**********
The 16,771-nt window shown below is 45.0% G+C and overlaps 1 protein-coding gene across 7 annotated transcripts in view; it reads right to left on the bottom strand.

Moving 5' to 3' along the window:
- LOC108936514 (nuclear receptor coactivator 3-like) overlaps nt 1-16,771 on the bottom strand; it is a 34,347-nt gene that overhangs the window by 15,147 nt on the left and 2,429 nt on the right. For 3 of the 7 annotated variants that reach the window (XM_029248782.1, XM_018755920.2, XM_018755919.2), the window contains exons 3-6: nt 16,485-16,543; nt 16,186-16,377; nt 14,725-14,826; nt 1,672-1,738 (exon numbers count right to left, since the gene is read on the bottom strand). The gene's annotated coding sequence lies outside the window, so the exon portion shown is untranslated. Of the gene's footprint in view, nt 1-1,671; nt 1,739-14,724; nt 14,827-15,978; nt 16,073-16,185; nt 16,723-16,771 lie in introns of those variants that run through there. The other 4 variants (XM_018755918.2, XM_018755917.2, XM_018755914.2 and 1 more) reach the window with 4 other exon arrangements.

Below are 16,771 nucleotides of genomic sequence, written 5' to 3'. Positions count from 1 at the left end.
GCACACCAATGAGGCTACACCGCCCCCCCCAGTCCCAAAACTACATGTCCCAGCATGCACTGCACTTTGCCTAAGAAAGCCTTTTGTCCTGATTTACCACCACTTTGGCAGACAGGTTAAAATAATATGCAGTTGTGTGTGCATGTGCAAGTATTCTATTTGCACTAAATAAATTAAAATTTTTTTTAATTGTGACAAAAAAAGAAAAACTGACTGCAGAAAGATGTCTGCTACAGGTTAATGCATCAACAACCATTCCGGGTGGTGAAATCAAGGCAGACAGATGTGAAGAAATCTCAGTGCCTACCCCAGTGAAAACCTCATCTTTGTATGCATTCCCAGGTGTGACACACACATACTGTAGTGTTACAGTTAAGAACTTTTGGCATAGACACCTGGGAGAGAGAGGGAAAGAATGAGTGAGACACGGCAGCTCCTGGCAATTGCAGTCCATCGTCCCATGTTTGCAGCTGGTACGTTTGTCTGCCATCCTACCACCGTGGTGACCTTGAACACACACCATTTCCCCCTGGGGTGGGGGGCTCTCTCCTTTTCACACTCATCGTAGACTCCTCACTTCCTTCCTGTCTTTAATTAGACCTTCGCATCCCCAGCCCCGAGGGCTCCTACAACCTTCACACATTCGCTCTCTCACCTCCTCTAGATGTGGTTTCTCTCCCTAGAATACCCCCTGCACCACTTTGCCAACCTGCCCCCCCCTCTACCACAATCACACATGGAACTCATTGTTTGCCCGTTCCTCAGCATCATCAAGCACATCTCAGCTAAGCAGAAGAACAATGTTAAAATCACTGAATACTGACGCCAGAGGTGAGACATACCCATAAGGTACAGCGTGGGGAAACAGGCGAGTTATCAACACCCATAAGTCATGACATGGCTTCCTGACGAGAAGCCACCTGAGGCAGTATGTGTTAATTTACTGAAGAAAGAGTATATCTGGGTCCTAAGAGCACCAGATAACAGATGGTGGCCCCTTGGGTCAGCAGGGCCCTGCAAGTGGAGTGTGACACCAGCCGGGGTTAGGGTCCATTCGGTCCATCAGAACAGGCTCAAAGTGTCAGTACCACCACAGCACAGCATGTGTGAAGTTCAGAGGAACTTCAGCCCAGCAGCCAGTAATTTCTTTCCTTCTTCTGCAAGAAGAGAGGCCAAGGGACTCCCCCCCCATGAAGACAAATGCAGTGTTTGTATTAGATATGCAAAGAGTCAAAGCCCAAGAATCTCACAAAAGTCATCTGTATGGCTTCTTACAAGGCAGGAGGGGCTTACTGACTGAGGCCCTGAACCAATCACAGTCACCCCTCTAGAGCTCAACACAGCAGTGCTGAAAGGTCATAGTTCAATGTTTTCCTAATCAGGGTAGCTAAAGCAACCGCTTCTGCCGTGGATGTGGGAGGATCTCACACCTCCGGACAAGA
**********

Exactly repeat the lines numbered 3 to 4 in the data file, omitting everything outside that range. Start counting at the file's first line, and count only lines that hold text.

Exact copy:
- LOC108936514 (nuclear receptor coactivator 3-like) overlaps nt 1-16,771 on the bottom strand; it is a 34,347-nt gene that overhangs the window by 15,147 nt on the left and 2,429 nt on the right. For 3 of the 7 annotated variants that reach the window (XM_029248782.1, XM_018755920.2, XM_018755919.2), the window contains exons 3-6: nt 16,485-16,543; nt 16,186-16,377; nt 14,725-14,826; nt 1,672-1,738 (exon numbers count right to left, since the gene is read on the bottom strand). The gene's annotated coding sequence lies outside the window, so the exon portion shown is untranslated. Of the gene's footprint in view, nt 1-1,671; nt 1,739-14,724; nt 14,827-15,978; nt 16,073-16,185; nt 16,723-16,771 lie in introns of those variants that run through there. The other 4 variants (XM_018755918.2, XM_018755917.2, XM_018755914.2 and 1 more) reach the window with 4 other exon arrangements.

Below are 16,771 nucleotides of genomic sequence, written 5' to 3'. Positions count from 1 at the left end.